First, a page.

That boom was triggered in part by aggressive marketing and price-cutting from the then-fledgling Xtra, and exacerbated by what appeared to be a failure by network planners to provision for demand,. There were also problems with Telecom's ageing NEC switches, which are a generation behind the Nortel digital switches operated by Clear and Saturn.

Now, as Xtra and Clear Net embrace the flat-rate model being blamed by Telecom for network congestion, the company has apparently moved to find a "cost-effective" means of preventing a new round of capacity problems.

"They were crowing about the flat-rate model last week in every national newspaper," said Ihug director Tim Wood last night. "Here we have a company that takes hundreds of millions of dollars out in shareholder dividends, spends nearly nothing on upgrading their antique switches and then tries to charge the public for the failure

on ther behalf to provision.

"It means they have access to the ISP's customers, they control quality of service and force ISP's who have spent considerable money on marketing exisiting phone lines to change. This is a blatant attempt to circumvent Kiwi Share, an attempt to avoid paying their share of interconnect revenue and, if you ask me, the thin edge of the wedge in regards to the next step - local call charges."

Craig Anderson, head of Auckland ISP Iprolink said he suspected the the main motivation for Telecom was to avoid the 1.25 cents per minute interconnect charge it was paying for calls terminated with Clear.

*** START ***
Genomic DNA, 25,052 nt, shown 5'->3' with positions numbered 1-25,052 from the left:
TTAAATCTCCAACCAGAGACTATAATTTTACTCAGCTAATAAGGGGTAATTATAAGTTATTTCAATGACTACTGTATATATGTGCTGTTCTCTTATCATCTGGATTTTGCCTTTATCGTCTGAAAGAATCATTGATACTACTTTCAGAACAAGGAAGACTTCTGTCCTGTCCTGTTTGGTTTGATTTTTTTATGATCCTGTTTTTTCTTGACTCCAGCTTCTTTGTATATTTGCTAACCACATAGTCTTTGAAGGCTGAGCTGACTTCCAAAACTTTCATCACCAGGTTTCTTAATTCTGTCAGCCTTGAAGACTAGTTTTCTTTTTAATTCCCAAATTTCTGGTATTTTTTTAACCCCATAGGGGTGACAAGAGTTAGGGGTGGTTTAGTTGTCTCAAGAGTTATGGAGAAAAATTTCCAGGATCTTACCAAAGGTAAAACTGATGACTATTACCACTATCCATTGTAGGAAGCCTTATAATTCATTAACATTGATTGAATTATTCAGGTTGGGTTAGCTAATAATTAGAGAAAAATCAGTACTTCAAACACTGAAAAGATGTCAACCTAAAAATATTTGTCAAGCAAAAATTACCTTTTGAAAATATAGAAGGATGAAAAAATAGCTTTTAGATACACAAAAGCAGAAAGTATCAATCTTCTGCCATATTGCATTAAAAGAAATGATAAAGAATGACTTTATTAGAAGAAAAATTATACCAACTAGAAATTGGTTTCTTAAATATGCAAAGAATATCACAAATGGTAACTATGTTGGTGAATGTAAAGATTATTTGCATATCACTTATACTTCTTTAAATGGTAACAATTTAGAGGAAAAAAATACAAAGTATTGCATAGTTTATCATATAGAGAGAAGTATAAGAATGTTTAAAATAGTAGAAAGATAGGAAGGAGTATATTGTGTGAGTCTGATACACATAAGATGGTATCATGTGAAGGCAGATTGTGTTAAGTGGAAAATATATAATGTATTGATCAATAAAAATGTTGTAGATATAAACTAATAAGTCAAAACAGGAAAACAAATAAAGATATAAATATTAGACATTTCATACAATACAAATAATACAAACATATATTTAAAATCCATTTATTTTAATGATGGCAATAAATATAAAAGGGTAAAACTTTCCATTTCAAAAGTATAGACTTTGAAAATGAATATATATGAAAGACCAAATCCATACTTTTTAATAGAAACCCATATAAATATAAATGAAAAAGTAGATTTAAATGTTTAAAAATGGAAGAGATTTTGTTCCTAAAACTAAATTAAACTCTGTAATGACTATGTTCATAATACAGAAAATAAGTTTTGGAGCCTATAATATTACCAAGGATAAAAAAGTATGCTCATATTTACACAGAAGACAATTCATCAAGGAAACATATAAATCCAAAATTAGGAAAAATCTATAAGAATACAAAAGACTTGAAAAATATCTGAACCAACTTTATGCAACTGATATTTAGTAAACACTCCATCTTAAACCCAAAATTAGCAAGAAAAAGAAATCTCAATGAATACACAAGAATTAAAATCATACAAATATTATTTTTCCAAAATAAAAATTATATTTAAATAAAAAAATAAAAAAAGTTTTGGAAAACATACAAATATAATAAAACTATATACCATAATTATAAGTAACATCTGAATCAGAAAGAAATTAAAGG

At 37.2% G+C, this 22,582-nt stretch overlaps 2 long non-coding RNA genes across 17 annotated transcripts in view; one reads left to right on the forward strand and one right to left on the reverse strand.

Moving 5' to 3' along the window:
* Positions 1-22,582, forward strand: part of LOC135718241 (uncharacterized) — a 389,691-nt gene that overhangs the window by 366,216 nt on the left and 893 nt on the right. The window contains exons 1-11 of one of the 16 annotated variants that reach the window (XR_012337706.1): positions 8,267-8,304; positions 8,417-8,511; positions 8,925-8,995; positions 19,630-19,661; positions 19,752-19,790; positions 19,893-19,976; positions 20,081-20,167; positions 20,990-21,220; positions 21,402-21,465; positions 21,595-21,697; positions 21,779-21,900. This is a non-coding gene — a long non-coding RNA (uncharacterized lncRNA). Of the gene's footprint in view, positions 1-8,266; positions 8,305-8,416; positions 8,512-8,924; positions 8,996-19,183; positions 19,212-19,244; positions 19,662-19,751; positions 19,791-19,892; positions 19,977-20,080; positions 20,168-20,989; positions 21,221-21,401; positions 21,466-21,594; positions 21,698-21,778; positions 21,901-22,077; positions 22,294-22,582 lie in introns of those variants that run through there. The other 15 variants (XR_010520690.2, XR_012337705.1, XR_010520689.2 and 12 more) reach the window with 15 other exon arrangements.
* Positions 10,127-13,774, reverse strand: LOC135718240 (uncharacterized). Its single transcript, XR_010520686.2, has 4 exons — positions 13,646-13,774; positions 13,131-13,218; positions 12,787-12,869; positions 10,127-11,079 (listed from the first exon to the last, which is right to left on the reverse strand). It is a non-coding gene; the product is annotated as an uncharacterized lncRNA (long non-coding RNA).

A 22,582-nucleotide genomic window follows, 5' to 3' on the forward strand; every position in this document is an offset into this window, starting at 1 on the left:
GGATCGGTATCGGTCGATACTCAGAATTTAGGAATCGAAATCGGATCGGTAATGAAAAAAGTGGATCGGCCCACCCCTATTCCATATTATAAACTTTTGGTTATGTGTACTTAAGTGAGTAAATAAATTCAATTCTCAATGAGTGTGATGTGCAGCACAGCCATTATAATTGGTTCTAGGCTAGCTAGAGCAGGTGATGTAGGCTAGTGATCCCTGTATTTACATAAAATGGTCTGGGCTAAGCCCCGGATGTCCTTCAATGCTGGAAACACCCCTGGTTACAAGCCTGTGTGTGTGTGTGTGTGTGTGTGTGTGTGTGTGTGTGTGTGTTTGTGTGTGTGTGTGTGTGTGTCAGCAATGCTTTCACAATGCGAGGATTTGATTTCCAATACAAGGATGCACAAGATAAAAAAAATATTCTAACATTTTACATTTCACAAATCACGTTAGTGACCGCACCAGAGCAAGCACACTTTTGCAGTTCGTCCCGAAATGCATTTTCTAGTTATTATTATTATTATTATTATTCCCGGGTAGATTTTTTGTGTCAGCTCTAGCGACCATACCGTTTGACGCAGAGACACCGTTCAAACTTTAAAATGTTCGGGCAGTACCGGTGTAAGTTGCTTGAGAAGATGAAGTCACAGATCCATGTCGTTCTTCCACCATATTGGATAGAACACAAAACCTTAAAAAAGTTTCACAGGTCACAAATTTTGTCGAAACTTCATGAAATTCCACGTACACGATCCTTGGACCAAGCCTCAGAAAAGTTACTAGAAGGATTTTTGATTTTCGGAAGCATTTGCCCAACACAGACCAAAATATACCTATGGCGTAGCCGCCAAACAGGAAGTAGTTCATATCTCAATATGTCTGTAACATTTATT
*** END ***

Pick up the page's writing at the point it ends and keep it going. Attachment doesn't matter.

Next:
"Clear Net has been reaping a nice profit of $75 cents an hour for everyone connected to their ISP on top of whatever they charge," said Anderson. "Ihug moved to Clear dial-in lines a few months ago and is rumored to be getting a good portion of this back from Clear.

"Since Ihug and Clear Net, and possibly others, are getting this revenue and most other ISPs are not, the move to 0867 benefits most ISPs by allowing us to compete on an equal basis. It also provides us with number portability and provides us with one-number access.

"I have seen no reason why this is a bad thing in either the short or long term and I am always very suspicious of any move by Telecom," said Anderson.

Most other ISPs appear less relaxed about Telecom's plans, and Alan Brown of Manawatu Internet questioned Telecom's contention that its move was necessary because essential 111 services were being endangered by network congestion

"The only time a 111 call can't be put through is when no dial tone is available and the 0867 system promises not to drop calls in progress, so is unlikely to have the slightest effect on emergency services availability. 111 calls take priority over all other switch services, to the point where calls in progress will be dropped to make them go through," said Brown.

Brown also questioned why, "while the rest of the world pursues a path of tighter integration of voice and data services, Telecom is attempting to stratify them out?"

It appeared last night that support for collective actions, including a petition to the government backed by the Internet Society of New Zealand (although Isocnz chairman Jim Higgins seemed to play down the impact of the changes), was growing.